Rice claims her dream is to be commissioner of the National Football League. With each new poll, Bush must long for the day when he can pursue the job he has always wanted, as commissioner of Major League Baseball. (Full disclosure: I wanted it first. Then again, so does everyone else. Even Associate Nerd wannabe Sam Alito claims he used to want that job, back when he wasn't sure he could land a Supreme Court seat here or in Italy.)
When Major League Baseball and the Players Association agreed to tougher steroid penalties yesterday, the current commissioner, Bud Selig, took credit. But in truth, the league and the players only agreed to stiffen penalties because Sen. John McCain threatened legislation that would force them to do it, anyway.
In other words, much as Bush wants to leave the presidency to become baseball commissioner, the job isn't open: McCain's already got it.
"Greenie, You're Doing a Heckuva Job": In addition to steroids, the new agreement cracks down on amphetamines—or "greenies"—which some players say losing teams use to spike the clubhouse coffee. Players will have to get their giddy-up the old-fashioned way—with illegal booster shots of B-12.
The only baseball man to complain about the new steroids-testing policy is the biggest name ever caught using them, Rafael Palmeiro. "It's unfair to get a 50-game suspension when it's not an intentional act," Palmeiro said. "This was not intentionally done by myself."
Palmiero's baseball days may be numbered. But with quotes like that, he has a new career waiting for him as Bush's speechwriter. ... 4:49 P.M. (link)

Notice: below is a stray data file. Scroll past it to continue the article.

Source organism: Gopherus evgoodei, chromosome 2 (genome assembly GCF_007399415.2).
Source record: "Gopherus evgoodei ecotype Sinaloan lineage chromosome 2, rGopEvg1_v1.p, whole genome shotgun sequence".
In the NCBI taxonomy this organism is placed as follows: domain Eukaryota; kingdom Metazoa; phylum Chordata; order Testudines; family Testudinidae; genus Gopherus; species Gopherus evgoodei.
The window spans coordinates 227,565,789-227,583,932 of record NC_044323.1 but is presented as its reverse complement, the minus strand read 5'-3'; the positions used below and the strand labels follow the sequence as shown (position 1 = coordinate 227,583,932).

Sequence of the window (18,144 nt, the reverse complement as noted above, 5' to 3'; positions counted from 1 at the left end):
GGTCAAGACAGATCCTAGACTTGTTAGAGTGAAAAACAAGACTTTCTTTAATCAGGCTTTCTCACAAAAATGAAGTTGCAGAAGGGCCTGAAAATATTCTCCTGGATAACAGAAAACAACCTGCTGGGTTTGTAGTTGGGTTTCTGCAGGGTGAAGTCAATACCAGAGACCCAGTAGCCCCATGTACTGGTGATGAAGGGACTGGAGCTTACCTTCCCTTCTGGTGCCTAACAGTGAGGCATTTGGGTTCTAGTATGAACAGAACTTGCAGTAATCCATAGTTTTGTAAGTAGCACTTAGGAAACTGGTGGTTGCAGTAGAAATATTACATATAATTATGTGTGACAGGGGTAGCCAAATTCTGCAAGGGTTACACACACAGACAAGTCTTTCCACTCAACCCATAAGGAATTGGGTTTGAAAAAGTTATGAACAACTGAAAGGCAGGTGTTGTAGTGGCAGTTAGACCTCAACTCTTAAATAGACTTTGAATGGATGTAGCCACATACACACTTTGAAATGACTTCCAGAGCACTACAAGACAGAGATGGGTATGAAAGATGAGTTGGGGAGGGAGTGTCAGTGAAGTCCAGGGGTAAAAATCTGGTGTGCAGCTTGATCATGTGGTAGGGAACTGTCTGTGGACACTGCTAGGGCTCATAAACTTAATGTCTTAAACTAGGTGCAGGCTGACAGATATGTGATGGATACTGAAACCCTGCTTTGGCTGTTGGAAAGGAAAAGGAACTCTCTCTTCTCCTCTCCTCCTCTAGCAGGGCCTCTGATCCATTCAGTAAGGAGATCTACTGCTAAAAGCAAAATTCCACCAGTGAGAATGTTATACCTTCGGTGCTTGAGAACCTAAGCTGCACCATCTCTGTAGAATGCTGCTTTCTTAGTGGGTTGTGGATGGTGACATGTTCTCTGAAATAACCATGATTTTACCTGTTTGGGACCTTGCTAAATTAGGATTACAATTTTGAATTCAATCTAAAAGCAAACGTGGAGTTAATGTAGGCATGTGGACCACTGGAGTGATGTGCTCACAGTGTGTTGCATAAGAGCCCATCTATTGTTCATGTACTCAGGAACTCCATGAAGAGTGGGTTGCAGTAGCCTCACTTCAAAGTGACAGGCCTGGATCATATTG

Tuesday, Nov. 15, 2005
Elephant Man: Since Halloween, Sam Alito has been dressing up as a mild-mannered civil servant who followed his father into the family business. Unlike the nakedly careerist John Roberts, who bounded from one Reaganite political post to the next, Alito was supposed to have spent his youth as a career bureaucrat in short sleeves and a pocket protector.
Newly released papers from the Reagan library show that Alito was as much of a right-wing suck-up as Roberts. In a 1985 job application to become a deputy assistant attorney general under Ed Meese, Alito boasted of his long-standing conservative credentials: "The greatest influences on my views were the writings of William F. Buckley Jr., the National Review, and Barry Goldwater's 1964 campaign"—when Alito was all of 14.
"I am and always have been a conservative," Alito promised. He gave a definition of conservatism that began with "limited government" and ended with "the legitimacy of a government role in protecting traditional values."
Alito strained to touch every Meese button, claiming he became interested in constitutional law because of judicial overreach by the Warren Court, went to Yale to study judicial restraint, became a prosecutor "because of my strong views regarding law enforcement," helped the solicitor general's office fight quotas and abortion, and applauded the conservative remaking of the bench under "Attorney General Meese's leadership."